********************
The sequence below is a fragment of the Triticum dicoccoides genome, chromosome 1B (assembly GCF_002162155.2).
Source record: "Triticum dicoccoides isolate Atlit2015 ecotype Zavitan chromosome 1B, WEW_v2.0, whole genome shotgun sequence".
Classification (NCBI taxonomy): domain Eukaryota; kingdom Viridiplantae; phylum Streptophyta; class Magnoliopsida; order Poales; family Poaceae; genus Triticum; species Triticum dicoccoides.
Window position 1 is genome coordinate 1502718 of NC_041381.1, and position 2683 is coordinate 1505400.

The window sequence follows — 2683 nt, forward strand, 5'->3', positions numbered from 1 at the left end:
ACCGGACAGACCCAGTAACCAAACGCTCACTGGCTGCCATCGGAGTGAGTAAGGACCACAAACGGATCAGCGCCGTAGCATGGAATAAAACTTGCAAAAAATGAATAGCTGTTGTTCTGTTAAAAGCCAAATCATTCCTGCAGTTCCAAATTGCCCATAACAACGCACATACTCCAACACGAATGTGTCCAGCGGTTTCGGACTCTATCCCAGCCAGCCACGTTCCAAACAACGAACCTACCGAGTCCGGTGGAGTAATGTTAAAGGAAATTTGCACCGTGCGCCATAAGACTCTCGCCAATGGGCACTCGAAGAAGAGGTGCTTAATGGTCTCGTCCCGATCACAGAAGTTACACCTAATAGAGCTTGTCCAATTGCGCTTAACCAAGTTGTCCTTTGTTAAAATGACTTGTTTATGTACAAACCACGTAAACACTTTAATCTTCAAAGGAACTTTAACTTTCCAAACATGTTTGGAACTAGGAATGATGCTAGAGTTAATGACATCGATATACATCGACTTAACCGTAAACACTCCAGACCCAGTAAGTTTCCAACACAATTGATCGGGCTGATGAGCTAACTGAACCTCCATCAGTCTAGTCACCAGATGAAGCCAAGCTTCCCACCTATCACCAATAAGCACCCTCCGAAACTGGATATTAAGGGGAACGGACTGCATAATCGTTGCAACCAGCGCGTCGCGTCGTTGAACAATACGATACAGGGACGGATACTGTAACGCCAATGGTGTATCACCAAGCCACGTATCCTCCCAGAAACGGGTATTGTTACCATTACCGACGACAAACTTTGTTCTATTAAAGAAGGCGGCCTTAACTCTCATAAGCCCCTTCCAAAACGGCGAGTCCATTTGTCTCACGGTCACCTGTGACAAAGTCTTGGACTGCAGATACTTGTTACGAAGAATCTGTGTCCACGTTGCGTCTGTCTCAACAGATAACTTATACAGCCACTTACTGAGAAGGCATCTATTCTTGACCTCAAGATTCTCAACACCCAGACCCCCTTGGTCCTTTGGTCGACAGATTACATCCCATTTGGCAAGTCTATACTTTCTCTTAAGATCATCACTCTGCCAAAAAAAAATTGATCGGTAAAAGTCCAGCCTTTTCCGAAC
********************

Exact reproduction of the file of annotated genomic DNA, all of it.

The sequence below is a fragment of the Triticum dicoccoides genome, chromosome 1B (assembly GCF_002162155.2).
Source record: "Triticum dicoccoides isolate Atlit2015 ecotype Zavitan chromosome 1B, WEW_v2.0, whole genome shotgun sequence".
Classification (NCBI taxonomy): domain Eukaryota; kingdom Viridiplantae; phylum Streptophyta; class Magnoliopsida; order Poales; family Poaceae; genus Triticum; species Triticum dicoccoides.
Window position 1 is genome coordinate 1502718 of NC_041381.1, and position 2683 is coordinate 1505400.

The window sequence follows — 2683 nt, forward strand, 5'->3', positions numbered from 1 at the left end:
ACCGGACAGACCCAGTAACCAAACGCTCACTGGCTGCCATCGGAGTGAGTAAGGACCACAAACGGATCAGCGCCGTAGCATGGAATAAAACTTGCAAAAAATGAATAGCTGTTGTTCTGTTAAAAGCCAAATCATTCCTGCAGTTCCAAATTGCCCATAACAACGCACATACTCCAACACGAATGTGTCCAGCGGTTTCGGACTCTATCCCAGCCAGCCACGTTCCAAACAACGAACCTACCGAGTCCGGTGGAGTAATGTTAAAGGAAATTTGCACCGTGCGCCATAAGACTCTCGCCAATGGGCACTCGAAGAAGAGGTGCTTAATGGTCTCGTCCCGATCACAGAAGTTACACCTAATAGAGCTTGTCCAATTGCGCTTAACCAAGTTGTCCTTTGTTAAAATGACTTGTTTATGTACAAACCACGTAAACACTTTAATCTTCAAAGGAACTTTAACTTTCCAAACATGTTTGGAACTAGGAATGATGCTAGAGTTAATGACATCGATATACATCGACTTAACCGTAAACACTCCAGACCCAGTAAGTTTCCAACACAATTGATCGGGCTGATGAGCTAACTGAACCTCCATCAGTCTAGTCACCAGATGAAGCCAAGCTTCCCACCTATCACCAATAAGCACCCTCCGAAACTGGATATTAAGGGGAACGGACTGCATAATCGTTGCAACCAGCGCGTCGCGTCGTTGAACAATACGATACAGGGACGGATACTGTAACGCCAATGGTGTATCACCAAGCCACGTATCCTCCCAGAAACGGGTATTGTTACCATTACCGACGACAAACTTTGTTCTATTAAAGAAGGCGGCCTTAACTCTCATAAGCCCCTTCCAAAACGGCGAGTCCATTTGTCTCACGGTCACCTGTGACAAAGTCTTGGACTGCAGATACTTGTTACGAAGAATCTGTGTCCACGTTGCGTCTGTCTCAACAGATAACTTATACAGCCACTTACTGAGAAGGCATCTATTCTTGACCTCAAGATTCTCAACACCCAGACCCCCTTGGTCCTTTGGTCGACAGATTACATCCCATTTGGCAAGTCTATACTTTCTCTTAAGATCATCACTCTGCCAAAAAAAAATTGATCGGTAAAAGTCCAGCCTTTTCCGAAC